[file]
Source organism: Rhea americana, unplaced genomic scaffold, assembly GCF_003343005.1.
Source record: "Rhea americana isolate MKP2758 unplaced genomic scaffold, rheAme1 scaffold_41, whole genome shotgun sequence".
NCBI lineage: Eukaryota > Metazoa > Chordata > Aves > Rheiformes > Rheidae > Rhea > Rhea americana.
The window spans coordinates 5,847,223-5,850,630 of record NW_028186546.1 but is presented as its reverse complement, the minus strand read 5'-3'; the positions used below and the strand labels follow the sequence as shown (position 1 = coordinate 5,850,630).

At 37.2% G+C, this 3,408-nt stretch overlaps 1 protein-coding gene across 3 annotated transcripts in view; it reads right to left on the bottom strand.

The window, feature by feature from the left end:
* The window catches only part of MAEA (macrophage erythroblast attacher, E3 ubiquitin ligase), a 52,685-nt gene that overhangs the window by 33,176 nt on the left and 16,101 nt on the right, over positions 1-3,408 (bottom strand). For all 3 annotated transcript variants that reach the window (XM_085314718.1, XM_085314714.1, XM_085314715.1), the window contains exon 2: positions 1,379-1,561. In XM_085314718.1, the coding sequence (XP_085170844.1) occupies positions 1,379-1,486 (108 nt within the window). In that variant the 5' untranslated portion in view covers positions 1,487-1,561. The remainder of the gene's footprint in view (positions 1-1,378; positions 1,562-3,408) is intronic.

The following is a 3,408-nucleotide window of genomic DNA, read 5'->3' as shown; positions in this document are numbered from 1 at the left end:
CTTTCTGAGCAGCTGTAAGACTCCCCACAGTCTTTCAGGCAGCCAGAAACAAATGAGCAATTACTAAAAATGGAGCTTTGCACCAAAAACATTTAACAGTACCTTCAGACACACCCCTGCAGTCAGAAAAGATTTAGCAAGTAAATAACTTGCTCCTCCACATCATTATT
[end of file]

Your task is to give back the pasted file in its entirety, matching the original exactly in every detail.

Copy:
Source organism: Rhea americana, unplaced genomic scaffold, assembly GCF_003343005.1.
Source record: "Rhea americana isolate MKP2758 unplaced genomic scaffold, rheAme1 scaffold_41, whole genome shotgun sequence".
NCBI lineage: Eukaryota > Metazoa > Chordata > Aves > Rheiformes > Rheidae > Rhea > Rhea americana.
The window spans coordinates 5,847,223-5,850,630 of record NW_028186546.1 but is presented as its reverse complement, the minus strand read 5'-3'; the positions used below and the strand labels follow the sequence as shown (position 1 = coordinate 5,850,630).

At 37.2% G+C, this 3,408-nt stretch overlaps 1 protein-coding gene across 3 annotated transcripts in view; it reads right to left on the bottom strand.

The window, feature by feature from the left end:
* The window catches only part of MAEA (macrophage erythroblast attacher, E3 ubiquitin ligase), a 52,685-nt gene that overhangs the window by 33,176 nt on the left and 16,101 nt on the right, over positions 1-3,408 (bottom strand). For all 3 annotated transcript variants that reach the window (XM_085314718.1, XM_085314714.1, XM_085314715.1), the window contains exon 2: positions 1,379-1,561. In XM_085314718.1, the coding sequence (XP_085170844.1) occupies positions 1,379-1,486 (108 nt within the window). In that variant the 5' untranslated portion in view covers positions 1,487-1,561. The remainder of the gene's footprint in view (positions 1-1,378; positions 1,562-3,408) is intronic.

The following is a 3,408-nucleotide window of genomic DNA, read 5'->3' as shown; positions in this document are numbered from 1 at the left end:
CTTTCTGAGCAGCTGTAAGACTCCCCACAGTCTTTCAGGCAGCCAGAAACAAATGAGCAATTACTAAAAATGGAGCTTTGCACCAAAAACATTTAACAGTACCTTCAGACACACCCCTGCAGTCAGAAAAGATTTAGCAAGTAAATAACTTGCTCCTCCACATCATTATT